I’m forever in debt to my high school teachers because they saw something in my writing – the potential for something more – and they took the time to push me to develop it further.  My junior year English teacher founded a two-week summer camp specifically designed to help a handful of flourishing writers from our school develop their creative writing skills and invited me to join.  She then managed to foster an environment at the camp where we felt uninhibited and free to experiment without judgment (or grades!) getting in the way.

My senior year English teacher was well-known for teaching to rigorous standards in preparation for the upcoming AP exams, but seeing my potential, he held me to even higher standards than the rest of my peers.  I still have many of my papers from that class, and his meticulous notes scrawled in the margins of the page helped me to recognize and develop stylistic traits that I’d been doing unconsciously – parallelisms and unexpected personification, playfulness with words, a love of vocabulary and a more formal tone.  He helped me to realize that I had a voice, and that it was okay to use it.

I even had a fabulous math/computer science teacher both of those years who was an admittedly terrible writer himself – but he recognized my own talents in that area, and actually asked me to help him write/edit pieces that he knew needed to come across as professional and credible, including college recommendation letters for other students.  Can you imagine at 17 years old how much confidence that gave me in my own abilities as a writer?

What these experiences all had in common was that they made it clear that not only did I have a voice, but it was one that other people were interested in hearingThat set me on the right path of knowing who I was as a writer and having the confidence to develop my own unique voice further.

But not all writers have been lucky enough to have had that kind of support early on.  So my advice?  Seek it out.  Join a writers group – whether online, in your city, or through a local college – and just write.  Get people to read your writing, listen to their feedback, and just keep writing until it feels natural.  Eventually, you should start to hear your own voice in your head when reading your writing.  Practice until it’s authentic.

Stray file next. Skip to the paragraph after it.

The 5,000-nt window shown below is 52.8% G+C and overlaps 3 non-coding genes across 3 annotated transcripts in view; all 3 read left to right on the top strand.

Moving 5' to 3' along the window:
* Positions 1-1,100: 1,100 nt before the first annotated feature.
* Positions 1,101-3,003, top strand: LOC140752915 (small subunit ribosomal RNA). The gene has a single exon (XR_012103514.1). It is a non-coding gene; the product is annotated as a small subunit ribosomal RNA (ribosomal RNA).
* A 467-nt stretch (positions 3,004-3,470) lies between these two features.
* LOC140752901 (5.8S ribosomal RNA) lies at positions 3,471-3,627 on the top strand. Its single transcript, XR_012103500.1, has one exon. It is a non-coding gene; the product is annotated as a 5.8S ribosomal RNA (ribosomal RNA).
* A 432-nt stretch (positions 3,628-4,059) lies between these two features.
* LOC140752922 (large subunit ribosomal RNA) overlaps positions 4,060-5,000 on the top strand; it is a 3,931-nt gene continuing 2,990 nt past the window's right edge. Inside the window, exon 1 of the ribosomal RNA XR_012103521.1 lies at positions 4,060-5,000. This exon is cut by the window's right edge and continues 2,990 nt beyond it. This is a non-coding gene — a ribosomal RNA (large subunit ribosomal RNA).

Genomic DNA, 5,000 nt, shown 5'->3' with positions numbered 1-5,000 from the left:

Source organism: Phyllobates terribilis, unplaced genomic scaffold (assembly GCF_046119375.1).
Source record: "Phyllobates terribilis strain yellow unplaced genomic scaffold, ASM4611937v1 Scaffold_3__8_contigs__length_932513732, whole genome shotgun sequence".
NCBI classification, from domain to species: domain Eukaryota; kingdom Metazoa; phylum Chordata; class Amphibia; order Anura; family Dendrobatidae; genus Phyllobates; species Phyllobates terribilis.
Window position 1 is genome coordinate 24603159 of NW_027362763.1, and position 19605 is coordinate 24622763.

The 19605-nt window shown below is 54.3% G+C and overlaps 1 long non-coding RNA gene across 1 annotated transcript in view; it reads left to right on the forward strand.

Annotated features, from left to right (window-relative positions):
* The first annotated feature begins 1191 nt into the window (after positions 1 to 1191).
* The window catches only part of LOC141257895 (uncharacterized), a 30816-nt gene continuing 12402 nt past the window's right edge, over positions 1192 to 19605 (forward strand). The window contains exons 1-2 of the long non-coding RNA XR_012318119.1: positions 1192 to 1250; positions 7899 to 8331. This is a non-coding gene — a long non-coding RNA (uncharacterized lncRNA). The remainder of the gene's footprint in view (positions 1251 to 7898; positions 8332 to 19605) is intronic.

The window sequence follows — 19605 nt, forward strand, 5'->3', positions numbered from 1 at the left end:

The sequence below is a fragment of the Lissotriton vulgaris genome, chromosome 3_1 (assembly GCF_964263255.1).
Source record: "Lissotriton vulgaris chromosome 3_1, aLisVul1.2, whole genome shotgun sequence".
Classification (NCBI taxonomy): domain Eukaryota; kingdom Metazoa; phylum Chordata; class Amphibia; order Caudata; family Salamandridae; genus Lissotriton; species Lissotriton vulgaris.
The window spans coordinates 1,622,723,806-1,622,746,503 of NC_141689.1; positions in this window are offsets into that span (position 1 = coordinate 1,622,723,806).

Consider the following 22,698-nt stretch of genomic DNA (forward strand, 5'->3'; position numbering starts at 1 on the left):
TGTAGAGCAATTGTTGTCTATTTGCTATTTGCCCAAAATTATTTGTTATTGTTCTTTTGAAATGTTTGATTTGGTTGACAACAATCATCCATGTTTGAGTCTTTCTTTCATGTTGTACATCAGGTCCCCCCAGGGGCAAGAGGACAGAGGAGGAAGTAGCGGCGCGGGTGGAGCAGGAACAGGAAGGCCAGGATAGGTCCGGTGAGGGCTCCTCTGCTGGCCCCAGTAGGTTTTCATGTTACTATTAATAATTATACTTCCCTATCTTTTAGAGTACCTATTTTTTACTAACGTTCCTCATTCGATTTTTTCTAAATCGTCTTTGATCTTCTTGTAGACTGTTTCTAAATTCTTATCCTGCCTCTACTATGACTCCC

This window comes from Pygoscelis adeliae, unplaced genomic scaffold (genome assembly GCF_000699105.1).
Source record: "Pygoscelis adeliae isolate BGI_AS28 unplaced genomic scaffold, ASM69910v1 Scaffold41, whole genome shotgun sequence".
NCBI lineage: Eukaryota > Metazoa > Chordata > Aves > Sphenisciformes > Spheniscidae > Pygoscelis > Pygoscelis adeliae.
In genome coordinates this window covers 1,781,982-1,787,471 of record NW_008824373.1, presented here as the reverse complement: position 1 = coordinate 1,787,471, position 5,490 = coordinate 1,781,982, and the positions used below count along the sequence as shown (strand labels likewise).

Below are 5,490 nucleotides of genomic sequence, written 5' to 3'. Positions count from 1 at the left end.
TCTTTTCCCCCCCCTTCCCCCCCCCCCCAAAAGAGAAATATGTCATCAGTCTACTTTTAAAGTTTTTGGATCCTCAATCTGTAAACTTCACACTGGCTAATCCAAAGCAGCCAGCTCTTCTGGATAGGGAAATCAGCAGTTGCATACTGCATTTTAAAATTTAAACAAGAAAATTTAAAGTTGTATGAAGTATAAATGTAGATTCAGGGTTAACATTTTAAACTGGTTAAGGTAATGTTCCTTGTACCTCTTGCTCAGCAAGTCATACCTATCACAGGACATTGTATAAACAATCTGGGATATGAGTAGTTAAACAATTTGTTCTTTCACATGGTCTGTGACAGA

And, most importantly, don’t worry about writing something perfect – after all, I still cringe reading certain parts of Stitch.  Nothing you write will ever be perfect.  The important thing is that you’re always improving, and always being real in your writing, doing what comes naturally to you even if it means breaking a few rules.  After all, writers are people too – we’re individuals, we have unique personalities and quirks, and we’re not perfect!  Our writing should reflect that.

The fact of the matter is, the sooner you believe in your abilities as a writer, the sooner your voice will ring loud and clear.  You just have to give yourself permission to be heard.

Tried Goodreads Lists yet? Give it a shot!

Hey Stitch Trilogy fans!  I wanted to take a moment to introduce you to an awesome feature of Goodreads that you may not already know about – Goodreads Lists!

Stitch is #1 on a Goodreads List!What are Goodreads Lists?
Goodreads Lists are user-generated lists of books that anyone can vote on.  They’re often themed by genre or subject matter, and can range from broadly helpful and informative (“Best Young Adult Dystopian Novels“) to very specific (“Kick Ass Female Heroines in Paranormal Genre“) to a little out there (“Titles of Only One Syllable“).  You can view popular lists or search all the lists on Goodreads by going to Explore > Listopia from your Goodreads account homepage dashboard (or by clicking this link).

Why should I care about Goodreads Lists?